Please bear another thing in mind. Driving a lot of sound directly into your ears damages the cilia in the inner ear. It's not apparent immediately, the damage is very slight, but a dead cilium doesn't regrow into something that works. Eventually (around the time you reach 50 or 60) you notice a ringing n your ears, usually around 4 Khz. That's the "sound" of no sound. Your cilia above 4KHz are basically "dead", and your hearing ends there (you can't hear anything above 4KHz, and that includes the parts of sound that we don't hear, but that modify the parts that we do), so your brain fakes a sound at the missing point. (You know the letter "s"? You'll never hear that hiss again. And the difference between "p", "b", "t" and "d" becomes just about non-existent. If you can't see the lips, you have to guess at the word.) As you get older it becomes louder, to the point that you can hear people talking, but unless you learn to read lips, you can't understand them. (It can also drive you batty, hearing this "singing" in your ears 24/7/365. You keep thinking you "heard" something, then realize it's only the ringing you always hear.)
BTW, that's one reason a lot of old people become recluses or antisocial - they have no way of communicating with others. Sitting around the dinner table, trying to join in the conversation is like watching TV with the sound turned off - and there's no "closed caption" for real life. So don't yell at grandma for sitting there mumbling while the family has a conversation - make sure she can see your lips when you talk.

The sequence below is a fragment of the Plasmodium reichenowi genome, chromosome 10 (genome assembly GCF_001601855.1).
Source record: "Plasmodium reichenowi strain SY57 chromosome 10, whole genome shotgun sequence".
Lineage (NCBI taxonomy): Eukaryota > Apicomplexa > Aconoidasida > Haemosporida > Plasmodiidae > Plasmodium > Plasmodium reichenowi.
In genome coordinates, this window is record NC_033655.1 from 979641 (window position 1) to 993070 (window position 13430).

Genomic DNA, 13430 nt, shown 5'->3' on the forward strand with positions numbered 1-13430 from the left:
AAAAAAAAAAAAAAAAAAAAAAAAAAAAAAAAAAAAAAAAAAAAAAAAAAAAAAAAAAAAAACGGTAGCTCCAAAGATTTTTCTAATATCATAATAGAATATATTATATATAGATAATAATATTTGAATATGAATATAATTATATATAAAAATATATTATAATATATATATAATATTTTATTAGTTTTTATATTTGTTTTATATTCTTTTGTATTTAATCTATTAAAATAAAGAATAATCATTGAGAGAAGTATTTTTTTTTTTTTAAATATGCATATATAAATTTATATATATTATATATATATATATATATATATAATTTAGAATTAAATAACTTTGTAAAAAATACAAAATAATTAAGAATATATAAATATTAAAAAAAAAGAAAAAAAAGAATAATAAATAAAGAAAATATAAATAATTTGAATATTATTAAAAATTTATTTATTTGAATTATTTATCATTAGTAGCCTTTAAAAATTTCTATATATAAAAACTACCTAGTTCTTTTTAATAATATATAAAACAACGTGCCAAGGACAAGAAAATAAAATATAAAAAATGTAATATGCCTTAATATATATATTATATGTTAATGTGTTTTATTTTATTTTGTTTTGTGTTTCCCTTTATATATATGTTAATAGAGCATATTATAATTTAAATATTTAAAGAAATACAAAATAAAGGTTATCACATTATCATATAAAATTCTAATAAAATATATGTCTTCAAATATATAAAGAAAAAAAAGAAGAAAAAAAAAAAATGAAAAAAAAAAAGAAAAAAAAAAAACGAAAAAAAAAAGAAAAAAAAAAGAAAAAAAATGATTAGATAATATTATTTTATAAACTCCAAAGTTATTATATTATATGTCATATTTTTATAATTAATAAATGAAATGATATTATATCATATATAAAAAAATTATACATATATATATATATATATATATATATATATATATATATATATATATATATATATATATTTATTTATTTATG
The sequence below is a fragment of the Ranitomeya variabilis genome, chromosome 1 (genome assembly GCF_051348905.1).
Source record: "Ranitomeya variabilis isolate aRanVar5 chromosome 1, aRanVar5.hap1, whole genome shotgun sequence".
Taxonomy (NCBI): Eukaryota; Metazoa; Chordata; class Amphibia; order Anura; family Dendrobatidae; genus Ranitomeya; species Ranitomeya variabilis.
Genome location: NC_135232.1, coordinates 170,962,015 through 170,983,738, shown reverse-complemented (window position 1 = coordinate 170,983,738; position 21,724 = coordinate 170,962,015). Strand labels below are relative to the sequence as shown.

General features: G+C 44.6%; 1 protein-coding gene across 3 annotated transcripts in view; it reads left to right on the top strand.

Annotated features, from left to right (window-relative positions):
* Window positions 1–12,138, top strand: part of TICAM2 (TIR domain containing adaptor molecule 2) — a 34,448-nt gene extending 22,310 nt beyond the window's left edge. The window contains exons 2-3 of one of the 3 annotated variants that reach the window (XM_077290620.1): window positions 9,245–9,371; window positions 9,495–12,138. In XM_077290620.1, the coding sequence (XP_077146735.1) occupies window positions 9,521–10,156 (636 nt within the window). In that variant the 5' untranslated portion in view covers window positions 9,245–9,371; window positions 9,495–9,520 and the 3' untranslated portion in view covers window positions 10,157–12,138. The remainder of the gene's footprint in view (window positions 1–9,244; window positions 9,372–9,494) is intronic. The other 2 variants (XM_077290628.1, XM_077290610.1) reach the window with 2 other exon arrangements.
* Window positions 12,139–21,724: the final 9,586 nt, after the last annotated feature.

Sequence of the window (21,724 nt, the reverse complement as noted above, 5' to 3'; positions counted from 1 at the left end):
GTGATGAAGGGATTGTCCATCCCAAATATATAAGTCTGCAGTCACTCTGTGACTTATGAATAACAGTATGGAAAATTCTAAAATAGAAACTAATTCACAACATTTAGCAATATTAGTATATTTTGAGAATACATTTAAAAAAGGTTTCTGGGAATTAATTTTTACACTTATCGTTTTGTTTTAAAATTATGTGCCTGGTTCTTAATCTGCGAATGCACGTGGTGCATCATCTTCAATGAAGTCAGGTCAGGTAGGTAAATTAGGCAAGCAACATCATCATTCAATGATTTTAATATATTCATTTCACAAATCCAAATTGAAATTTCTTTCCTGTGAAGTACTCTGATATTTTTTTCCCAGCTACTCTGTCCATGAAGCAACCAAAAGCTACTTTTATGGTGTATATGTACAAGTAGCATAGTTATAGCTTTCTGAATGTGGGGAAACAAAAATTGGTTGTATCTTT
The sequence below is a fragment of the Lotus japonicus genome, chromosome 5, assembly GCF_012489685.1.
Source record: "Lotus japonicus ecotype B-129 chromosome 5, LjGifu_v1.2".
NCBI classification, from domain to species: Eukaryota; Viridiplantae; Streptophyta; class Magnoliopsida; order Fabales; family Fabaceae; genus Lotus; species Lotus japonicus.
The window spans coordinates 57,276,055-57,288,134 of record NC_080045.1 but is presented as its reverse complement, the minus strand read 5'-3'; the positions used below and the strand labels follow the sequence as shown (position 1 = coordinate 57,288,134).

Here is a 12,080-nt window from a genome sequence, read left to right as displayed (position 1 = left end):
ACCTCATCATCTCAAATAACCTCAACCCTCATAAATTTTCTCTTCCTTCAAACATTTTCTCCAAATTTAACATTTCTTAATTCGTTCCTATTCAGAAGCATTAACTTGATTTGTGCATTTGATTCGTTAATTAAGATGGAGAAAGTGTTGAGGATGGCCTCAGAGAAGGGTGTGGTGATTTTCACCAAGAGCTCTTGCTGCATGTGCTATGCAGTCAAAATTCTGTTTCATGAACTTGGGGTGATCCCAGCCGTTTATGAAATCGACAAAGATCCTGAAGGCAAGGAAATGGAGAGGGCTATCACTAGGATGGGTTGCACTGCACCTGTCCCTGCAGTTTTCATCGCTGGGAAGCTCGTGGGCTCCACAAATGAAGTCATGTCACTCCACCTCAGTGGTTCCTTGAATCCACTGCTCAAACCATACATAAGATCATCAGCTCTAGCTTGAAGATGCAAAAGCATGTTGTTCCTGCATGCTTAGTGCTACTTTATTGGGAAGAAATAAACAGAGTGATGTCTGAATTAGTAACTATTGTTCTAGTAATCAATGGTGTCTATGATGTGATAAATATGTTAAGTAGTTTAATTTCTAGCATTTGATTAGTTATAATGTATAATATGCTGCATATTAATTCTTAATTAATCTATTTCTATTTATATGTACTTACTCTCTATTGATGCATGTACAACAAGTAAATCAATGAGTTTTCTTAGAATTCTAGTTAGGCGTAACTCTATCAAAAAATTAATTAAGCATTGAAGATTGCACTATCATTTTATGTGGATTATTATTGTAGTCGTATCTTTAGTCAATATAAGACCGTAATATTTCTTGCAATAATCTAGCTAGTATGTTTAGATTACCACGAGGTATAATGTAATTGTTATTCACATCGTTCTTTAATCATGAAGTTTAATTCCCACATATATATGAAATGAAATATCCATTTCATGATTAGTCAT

I love people who sit there with their hands over their mouths, talking to me. I have a little sign made up, with a font that's almost impossible to read, that says "as soon as you're ready to let me see your lips, we can start having a conversation". When we talk I tell them that reading the sign was easier for them (and it's not easy) than trying to understand one or two words of what they said when they had their mouth covered.
This isn't some "science type" trying to forecast your future - this is a 71 year old man who spent years at consoles with headphones turned up, so he could hear the most minute error in the sound. And now wears a tiny device over each ear - that costs $4,000 - each. And if a drop of water gets into a hearing aid like that because you're caught out in a storm? There's no water damage warranty - you buy a new one. Only to have hearing about good enough to fake being able to actually hear. If not for Bluetooth, cellphones would be useless for me.
Protect your ears. Once the audiologist shows you the graph with the 100db notch at 4Khz, it's too late. And NO headphones can make up for the loss. And at the age of 20, I could HEAR where the sync pulse kicked the horizontal oscillator on a TV set. That's hearing a change of phase of a 15 KHz triangular signal. Not hearing the signal, hearing the point at which each cycle of it changed phase. (Those of you who remember TV sets with vertical and horizontal knobs - I could set the horizontal by ear, I didn't have to be looking at the screen.) Now I couldn't tell you if the set were turned on or off if I stuck my head in the back of the cabinet - not by the sound.
Please, people, protect those ears of yours. The neighbor down the block doesn't have to hear what's in your earbuds when you're in the house with the windows all closed.